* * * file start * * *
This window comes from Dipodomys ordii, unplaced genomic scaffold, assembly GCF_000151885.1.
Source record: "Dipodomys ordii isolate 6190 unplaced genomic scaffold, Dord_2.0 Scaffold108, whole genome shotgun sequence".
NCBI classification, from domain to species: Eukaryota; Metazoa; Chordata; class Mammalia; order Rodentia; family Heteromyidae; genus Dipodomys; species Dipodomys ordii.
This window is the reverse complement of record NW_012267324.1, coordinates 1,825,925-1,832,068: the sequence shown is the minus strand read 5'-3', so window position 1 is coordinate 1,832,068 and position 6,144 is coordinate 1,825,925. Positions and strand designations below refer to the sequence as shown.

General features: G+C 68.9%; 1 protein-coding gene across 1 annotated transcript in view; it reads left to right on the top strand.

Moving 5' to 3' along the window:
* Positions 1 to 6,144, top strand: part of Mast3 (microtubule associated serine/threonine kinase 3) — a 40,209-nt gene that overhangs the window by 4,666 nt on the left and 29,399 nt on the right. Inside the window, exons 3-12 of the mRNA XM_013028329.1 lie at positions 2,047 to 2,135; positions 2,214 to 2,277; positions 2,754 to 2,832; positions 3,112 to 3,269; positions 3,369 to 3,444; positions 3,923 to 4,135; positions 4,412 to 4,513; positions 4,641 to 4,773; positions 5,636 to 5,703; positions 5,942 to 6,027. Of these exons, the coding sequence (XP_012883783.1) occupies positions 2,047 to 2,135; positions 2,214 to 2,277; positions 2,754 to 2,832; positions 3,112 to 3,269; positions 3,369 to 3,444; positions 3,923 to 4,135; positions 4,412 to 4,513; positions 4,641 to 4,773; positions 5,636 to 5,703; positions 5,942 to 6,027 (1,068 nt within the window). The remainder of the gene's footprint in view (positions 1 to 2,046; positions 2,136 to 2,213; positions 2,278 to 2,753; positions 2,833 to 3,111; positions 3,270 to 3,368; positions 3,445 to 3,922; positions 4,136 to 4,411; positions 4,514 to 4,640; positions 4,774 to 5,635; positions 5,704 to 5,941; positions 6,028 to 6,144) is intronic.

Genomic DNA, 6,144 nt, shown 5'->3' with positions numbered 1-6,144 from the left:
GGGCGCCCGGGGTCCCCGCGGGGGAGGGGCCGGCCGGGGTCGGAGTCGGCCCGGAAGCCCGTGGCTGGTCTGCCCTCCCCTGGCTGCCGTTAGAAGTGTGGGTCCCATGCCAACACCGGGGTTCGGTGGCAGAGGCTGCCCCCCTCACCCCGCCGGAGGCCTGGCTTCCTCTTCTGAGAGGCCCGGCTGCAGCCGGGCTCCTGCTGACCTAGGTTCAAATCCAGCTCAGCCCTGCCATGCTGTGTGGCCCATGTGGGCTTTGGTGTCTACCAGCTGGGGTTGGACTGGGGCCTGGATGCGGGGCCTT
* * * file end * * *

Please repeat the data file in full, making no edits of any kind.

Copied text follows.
This window comes from Dipodomys ordii, unplaced genomic scaffold, assembly GCF_000151885.1.
Source record: "Dipodomys ordii isolate 6190 unplaced genomic scaffold, Dord_2.0 Scaffold108, whole genome shotgun sequence".
NCBI classification, from domain to species: Eukaryota; Metazoa; Chordata; class Mammalia; order Rodentia; family Heteromyidae; genus Dipodomys; species Dipodomys ordii.
This window is the reverse complement of record NW_012267324.1, coordinates 1,825,925-1,832,068: the sequence shown is the minus strand read 5'-3', so window position 1 is coordinate 1,832,068 and position 6,144 is coordinate 1,825,925. Positions and strand designations below refer to the sequence as shown.

General features: G+C 68.9%; 1 protein-coding gene across 1 annotated transcript in view; it reads left to right on the top strand.

Moving 5' to 3' along the window:
* Positions 1 to 6,144, top strand: part of Mast3 (microtubule associated serine/threonine kinase 3) — a 40,209-nt gene that overhangs the window by 4,666 nt on the left and 29,399 nt on the right. Inside the window, exons 3-12 of the mRNA XM_013028329.1 lie at positions 2,047 to 2,135; positions 2,214 to 2,277; positions 2,754 to 2,832; positions 3,112 to 3,269; positions 3,369 to 3,444; positions 3,923 to 4,135; positions 4,412 to 4,513; positions 4,641 to 4,773; positions 5,636 to 5,703; positions 5,942 to 6,027. Of these exons, the coding sequence (XP_012883783.1) occupies positions 2,047 to 2,135; positions 2,214 to 2,277; positions 2,754 to 2,832; positions 3,112 to 3,269; positions 3,369 to 3,444; positions 3,923 to 4,135; positions 4,412 to 4,513; positions 4,641 to 4,773; positions 5,636 to 5,703; positions 5,942 to 6,027 (1,068 nt within the window). The remainder of the gene's footprint in view (positions 1 to 2,046; positions 2,136 to 2,213; positions 2,278 to 2,753; positions 2,833 to 3,111; positions 3,270 to 3,368; positions 3,445 to 3,922; positions 4,136 to 4,411; positions 4,514 to 4,640; positions 4,774 to 5,635; positions 5,704 to 5,941; positions 6,028 to 6,144) is intronic.

Genomic DNA, 6,144 nt, shown 5'->3' with positions numbered 1-6,144 from the left:
GGGCGCCCGGGGTCCCCGCGGGGGAGGGGCCGGCCGGGGTCGGAGTCGGCCCGGAAGCCCGTGGCTGGTCTGCCCTCCCCTGGCTGCCGTTAGAAGTGTGGGTCCCATGCCAACACCGGGGTTCGGTGGCAGAGGCTGCCCCCCTCACCCCGCCGGAGGCCTGGCTTCCTCTTCTGAGAGGCCCGGCTGCAGCCGGGCTCCTGCTGACCTAGGTTCAAATCCAGCTCAGCCCTGCCATGCTGTGTGGCCCATGTGGGCTTTGGTGTCTACCAGCTGGGGTTGGACTGGGGCCTGGATGCGGGGCCTT